Welcome to Orangewood Lane! O.W.L. is all about food, culinary stories and my crazy adventures in France. About seven months ago, I wanted to change things up in my life. After working as an R&D Chef in California, I decided to leave my job, pack my bags and head to France for three months. It was one of the scariest decisions I have made, but one of the greatest. I started in Paris and traveled down to the South, went through Toulouse, then back up to Bordeaux and finally returned to Paris. During my three month excursion, I tried to learn all about French living. Wine, cheese, and bread, of course!! I took baking classes at Le Cordon Bleu to classes offered on Trip Advisor, but my most memorable experience was volunteering for WWOOF.
World Wide Opportunities on Organic Farms or WWOOF, is a non-profit organization where you volunteer your time and stay on organic farms. I signed up through their website https://www.wwoof.fr and paid a one-year membership for 25 Euros (it will be charged in U.S. dollars when you apply). Once I signed up, I created a profile and had access to a list of organic farms all over France. Based on where I was going to be, I filtered the farmers within the area and specified what type of farm I wanted to volunteer on. I was also able to select the amount of time I wanted to spend on each farm. Some farm hosts have websites and phone numbers on their profile pages and others did not. I selected farmers who had both or either, just for my own comfort. After I narrowed down my farm hosts, I sent a message with my request. I requested the time I wanted to spend on their farm and asked what a typical day of work would be like. Depending on the season, the farm work might be different. Once the host had confirmed my stay, it was now up to me to figure out how I was going to get to the farm.
The train system in France is excellent, that’s pretty much how I got around the country https://en.oui.sncf/en/. I used this website to get around and booked my tickets through the app and downloaded the tickets onto my phone. I will say it can be an adventure trying to get around the major stations, figuring out what platform your train is on and making sure you’re in the right cart. Super stressful!! But when in doubt, just ask and if the language is a barrier, just keep asking until someone friendly can help. Once I figured out my train route, I gave it to my farm host and we scheduled a time of when they could pick me up.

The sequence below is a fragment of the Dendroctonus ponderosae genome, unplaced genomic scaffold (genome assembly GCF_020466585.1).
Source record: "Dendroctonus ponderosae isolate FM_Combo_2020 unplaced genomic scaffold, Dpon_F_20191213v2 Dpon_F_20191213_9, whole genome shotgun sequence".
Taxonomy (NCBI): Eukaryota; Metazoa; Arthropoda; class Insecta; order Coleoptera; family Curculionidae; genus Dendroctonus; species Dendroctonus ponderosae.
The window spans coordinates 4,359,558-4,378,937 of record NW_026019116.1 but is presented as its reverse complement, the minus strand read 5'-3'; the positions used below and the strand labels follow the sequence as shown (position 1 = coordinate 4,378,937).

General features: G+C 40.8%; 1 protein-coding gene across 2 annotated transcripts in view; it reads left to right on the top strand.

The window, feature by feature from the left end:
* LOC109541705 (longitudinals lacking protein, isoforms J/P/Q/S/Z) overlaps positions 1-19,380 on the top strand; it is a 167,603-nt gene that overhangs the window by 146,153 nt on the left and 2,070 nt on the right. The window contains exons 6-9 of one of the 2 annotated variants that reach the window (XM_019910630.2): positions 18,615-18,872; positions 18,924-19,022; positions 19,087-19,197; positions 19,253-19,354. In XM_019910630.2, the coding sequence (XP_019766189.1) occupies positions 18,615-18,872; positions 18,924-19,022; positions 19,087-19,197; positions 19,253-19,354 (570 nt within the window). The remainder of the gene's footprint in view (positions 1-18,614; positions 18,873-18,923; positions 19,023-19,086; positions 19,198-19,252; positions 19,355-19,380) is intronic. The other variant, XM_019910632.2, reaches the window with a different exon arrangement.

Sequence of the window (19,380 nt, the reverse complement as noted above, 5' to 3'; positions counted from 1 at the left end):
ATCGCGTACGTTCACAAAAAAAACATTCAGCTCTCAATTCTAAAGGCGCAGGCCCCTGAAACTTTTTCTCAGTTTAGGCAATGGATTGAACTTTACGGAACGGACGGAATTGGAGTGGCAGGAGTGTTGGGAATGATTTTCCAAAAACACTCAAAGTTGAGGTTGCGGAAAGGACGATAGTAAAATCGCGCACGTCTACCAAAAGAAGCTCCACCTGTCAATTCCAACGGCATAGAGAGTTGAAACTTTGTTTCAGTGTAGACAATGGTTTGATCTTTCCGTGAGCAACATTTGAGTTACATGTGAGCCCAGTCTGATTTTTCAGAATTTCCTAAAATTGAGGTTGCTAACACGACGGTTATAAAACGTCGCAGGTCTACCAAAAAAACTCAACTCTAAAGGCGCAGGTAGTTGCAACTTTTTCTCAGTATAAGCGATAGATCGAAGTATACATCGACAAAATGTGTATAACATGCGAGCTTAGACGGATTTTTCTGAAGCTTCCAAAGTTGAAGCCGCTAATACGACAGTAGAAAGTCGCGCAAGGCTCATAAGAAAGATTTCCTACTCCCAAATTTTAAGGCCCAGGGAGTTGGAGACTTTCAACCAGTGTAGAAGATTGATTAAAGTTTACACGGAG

One major concern I had was that I’m a good old city gal! I’ve never been on a farm or worked on a farm and the only correspondence I had with my farm host was online. It felt a bit weird, but since I was volunteering on the farm, I had the freedom to leave. If the farm isn’t suitable for someone, they can go at any point, which is a bit of a relief and put me at ease. Obviously, I wouldn’t recommend just leaving. The farm host is counting on your help and might have turned away other WWOOFers’. But if it genuinely wasn’t working out I knew, I had the freedom to leave which helped ease my concerns. In my search, I found two great farms and just knew this was it. I LOVED the experience, I LOVED working on the farm, all of it.
It was all whimsical, the farm and the stories behind the farmers and their passion for the land and their values on what sustainable food should be. I felt like I was finally home and I wanted to continue on this journey.
After my 90-day tourist visa was up, I went back to the states and applied for a long-stay visa. Fast forward to present time, and I finally got my visa! I’m now heading back to France, hoping to continue on this journey. This is why I created Orangewood Lane.
Hope you enjoy as I try to navigate my way through this crazy time in my life! #awaywego